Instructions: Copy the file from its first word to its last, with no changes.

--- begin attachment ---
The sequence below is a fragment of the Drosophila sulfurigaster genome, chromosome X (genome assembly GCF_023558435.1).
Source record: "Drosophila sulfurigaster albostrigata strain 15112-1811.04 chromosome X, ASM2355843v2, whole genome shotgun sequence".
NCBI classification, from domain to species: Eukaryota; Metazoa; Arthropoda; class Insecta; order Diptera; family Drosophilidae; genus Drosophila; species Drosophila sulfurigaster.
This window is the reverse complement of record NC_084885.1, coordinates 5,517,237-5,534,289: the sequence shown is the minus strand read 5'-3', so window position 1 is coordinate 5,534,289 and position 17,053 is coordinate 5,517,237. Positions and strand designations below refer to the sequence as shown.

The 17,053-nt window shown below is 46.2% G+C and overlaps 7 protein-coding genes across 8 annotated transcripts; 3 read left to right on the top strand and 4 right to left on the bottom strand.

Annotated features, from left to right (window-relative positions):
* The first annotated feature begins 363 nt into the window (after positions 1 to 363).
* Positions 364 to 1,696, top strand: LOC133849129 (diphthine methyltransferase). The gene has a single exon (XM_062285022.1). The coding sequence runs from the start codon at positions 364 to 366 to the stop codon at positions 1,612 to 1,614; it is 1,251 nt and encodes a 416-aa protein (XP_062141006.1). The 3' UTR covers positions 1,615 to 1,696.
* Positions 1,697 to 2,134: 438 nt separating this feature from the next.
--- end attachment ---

The sequence below is a fragment of the Drosophila sulfurigaster genome, chromosome X (genome assembly GCF_023558435.1).
Source record: "Drosophila sulfurigaster albostrigata strain 15112-1811.04 chromosome X, ASM2355843v2, whole genome shotgun sequence".
NCBI classification, from domain to species: Eukaryota; Metazoa; Arthropoda; class Insecta; order Diptera; family Drosophilidae; genus Drosophila; species Drosophila sulfurigaster.
This window is the reverse complement of record NC_084885.1, coordinates 5,517,237-5,534,289: the sequence shown is the minus strand read 5'-3', so window position 1 is coordinate 5,534,289 and position 17,053 is coordinate 5,517,237. Positions and strand designations below refer to the sequence as shown.

The 17,053-nt window shown below is 46.2% G+C and overlaps 7 protein-coding genes across 8 annotated transcripts; 3 read left to right on the top strand and 4 right to left on the bottom strand.

Annotated features, from left to right (window-relative positions):
* The first annotated feature begins 363 nt into the window (after positions 1 to 363).
* Positions 364 to 1,696, top strand: LOC133849129 (diphthine methyltransferase). The gene has a single exon (XM_062285022.1). The coding sequence runs from the start codon at positions 364 to 366 to the stop codon at positions 1,612 to 1,614; it is 1,251 nt and encodes a 416-aa protein (XP_062141006.1). The 3' UTR covers positions 1,615 to 1,696.
* Positions 1,697 to 2,134: 438 nt separating this feature from the next.